A Genealogy of the Name


This site provides a background to the genealogy of the name as presented in "The Next Generation" software provided by Darrin Lythgoes.

Visit the

 MARGHEIM Genealogy

at this link

Important Dates

April 21, 1729Sophia Augusta Frederica of Anhalt-Zerbst born. She later ruled Russia under the name Catherine name Catherine II
1756-1763Seven Years’ War. This was an important factor in bringing the Germans to the Lower Volga to establish colonies. The areas of now central Germany were devastated, creating more instability for the peasants
June 28, 1762Catherine II ascends the throne of Russia
December 4, 1762First Manifesto issued by Catherine II. invited foreign settlers to come Russia. This manifesto brought few results.
July 22, 1763Catherine II issued her Second Manifesto inviting foreigners to settle in Russia. It spelled out the conditions under which they could immigrate and granted special rights and privileges. Large numbers of German peasants accepted the invitation.
1764-1767Founding of German colonies along the Lower Volga River.
1771-1774Kirghiz Raids and Pugachev’s rebellion, called the Pugachevshchina, ravished the Volga colonies.
1786Mennonites from West Prussia began immigrating to Russia due to the 1772 Partition of Poland, which threatened their military service exemption as conscientious objectors. Their settlements were established primarily in the Taurida region of South Russia.
1793Second Partition of Poland grants area of Volhynia to Russia. Polish landowners invite German peasants to lease land for cultivation.
November 6, 1796Death of Catherine II at age sixty-seven.
1796-1801Reign of Tsar Paul I, son of Catherine II.
1801-1825Reign of Tsar Alexander I, the well-beloved, grandson of Catherine II.
February 20, 1804AJexander I reissues manifesto of Catherine II, with some limitations, inviting foreigners to settle in New Russia.
1825-1855Reign of Tsar Nicholas I, Grandson of Catherine II, and brother of Alexander I.
1855-1881Reign of Tsar Alexander II, great-grandson of Catherine II, son of Nicholas I.
1860’sAnother wave of Germans immigrates to Volhynia prompted by the 1861 abolishment of serfdom which left a significant drain on the work force in this and other areas. The Second Polish Insurrection of 1863 brought more Polish Germans to Volhynia and other areas of Russia.
June 4, 1871Imperial Russian Government issues decree repealing the Manifestos of Catherine II and Alexander I, terminating, after a period of ten years’ grace, the special privileges of the German colonists.
January 13, 1874Imperial Russian Government issues second decree which amended the one of June 4, 1871. The second decree instituted compulsory military conscription for the German colonists. These two decrees impelled thousands of German Russians to immigrate to North and South America.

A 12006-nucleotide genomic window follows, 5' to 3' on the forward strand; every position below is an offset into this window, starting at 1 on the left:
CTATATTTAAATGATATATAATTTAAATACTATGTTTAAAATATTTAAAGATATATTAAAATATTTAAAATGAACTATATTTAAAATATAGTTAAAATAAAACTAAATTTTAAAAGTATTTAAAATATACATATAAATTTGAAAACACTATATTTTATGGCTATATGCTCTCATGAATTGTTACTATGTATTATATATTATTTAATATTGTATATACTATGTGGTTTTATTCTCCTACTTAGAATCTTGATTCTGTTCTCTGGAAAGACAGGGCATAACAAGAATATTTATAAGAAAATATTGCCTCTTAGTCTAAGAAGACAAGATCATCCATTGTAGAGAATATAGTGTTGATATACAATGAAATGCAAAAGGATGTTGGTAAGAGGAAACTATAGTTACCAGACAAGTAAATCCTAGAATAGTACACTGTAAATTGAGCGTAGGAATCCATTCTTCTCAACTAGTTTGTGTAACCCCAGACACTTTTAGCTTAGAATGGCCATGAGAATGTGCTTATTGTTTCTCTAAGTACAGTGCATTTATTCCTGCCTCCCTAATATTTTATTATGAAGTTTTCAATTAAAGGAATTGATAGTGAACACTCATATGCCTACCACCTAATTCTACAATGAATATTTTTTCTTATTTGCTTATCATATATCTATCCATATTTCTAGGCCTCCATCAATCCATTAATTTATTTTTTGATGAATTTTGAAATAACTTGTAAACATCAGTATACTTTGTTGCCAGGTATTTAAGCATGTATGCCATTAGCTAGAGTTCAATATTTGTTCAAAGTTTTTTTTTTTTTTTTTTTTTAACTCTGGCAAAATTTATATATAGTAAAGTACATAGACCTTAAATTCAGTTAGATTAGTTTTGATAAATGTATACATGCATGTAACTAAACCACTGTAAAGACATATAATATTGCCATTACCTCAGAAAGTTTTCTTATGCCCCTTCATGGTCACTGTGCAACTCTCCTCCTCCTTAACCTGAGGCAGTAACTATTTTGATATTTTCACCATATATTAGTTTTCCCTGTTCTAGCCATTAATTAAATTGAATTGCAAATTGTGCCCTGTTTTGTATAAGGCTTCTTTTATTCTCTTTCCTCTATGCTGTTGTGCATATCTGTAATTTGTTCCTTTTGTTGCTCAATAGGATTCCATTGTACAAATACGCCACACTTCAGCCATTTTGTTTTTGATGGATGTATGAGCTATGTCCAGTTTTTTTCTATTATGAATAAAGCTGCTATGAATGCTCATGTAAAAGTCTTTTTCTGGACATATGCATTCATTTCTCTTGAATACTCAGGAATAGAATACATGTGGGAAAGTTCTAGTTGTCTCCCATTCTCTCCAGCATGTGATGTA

1871Germany unified as a nation for the first time. This created great unease among the European nations and Russia. This is also the time of increased animosity towards foreigners in Russia due to the slavophile movement and growing nationalism in Russia.
1881-1917Reign of Tsar Nicholas II, great-great-great-grandson of Catherine II. He abdicated during World War I. On July 16, 1918, he and his immediate family were executed by the Bolsheviks. Nicholas II was the last monarch to rule Russia.
July 28, 1914Outbreak ofWorld War I.
1915Volhynian Germans deported to Volga Region and South Russia as a result of advancement of eastern front during World War I.
December 13, 1916Volga Germans ordered to be banished. This order was never carried out because of internal troubles in Russia.
February, 1917Revolution comes to Russia.
November 7, 1917Bolshevik Revolution in Russia led by Nikolai Lenin and the beginning of the Communist regime, October 25, 1917 by old-sty1e Russian Calendar.
June 29, 1918Lenin established Autonomous Volga German Workers’ Commune, forerunner to the ASSR of the Volga Germans, founded in 1924.
1920-1923Period of famine in Russia claiming hundreds of thousands of lives. Death by starvation in the Volga-German colonies estimated at 166,000 lives, one third of the population. American Relief Administration provided assistance.
January, 1924Autonomous Socialistic Soviet Republic of the Volga Germans establised.
1928-1933Second period of famine again claims many lives throughout Russia.
1928-1940German farms and property expropriated by the Soviet governement and Germans are forced into collective farms or migrate to the cities. Period of Stalinization.
September 1, 1939Outbreak ofWorld War II.
August 20, 1941Beginning of the banishment and exile of the German populations in Russia. Crimean Germans deported.
August 28, 1941Decree ordering the deportation of the Volga Germans to the northeastern parot of the European Soviet Union, to the Middle Asia, and to Siberia.
October, 1941Germans in the North and South Caucasus deproed. St. Petersburg Germans also deported.
1991Fall of the Soviet Union.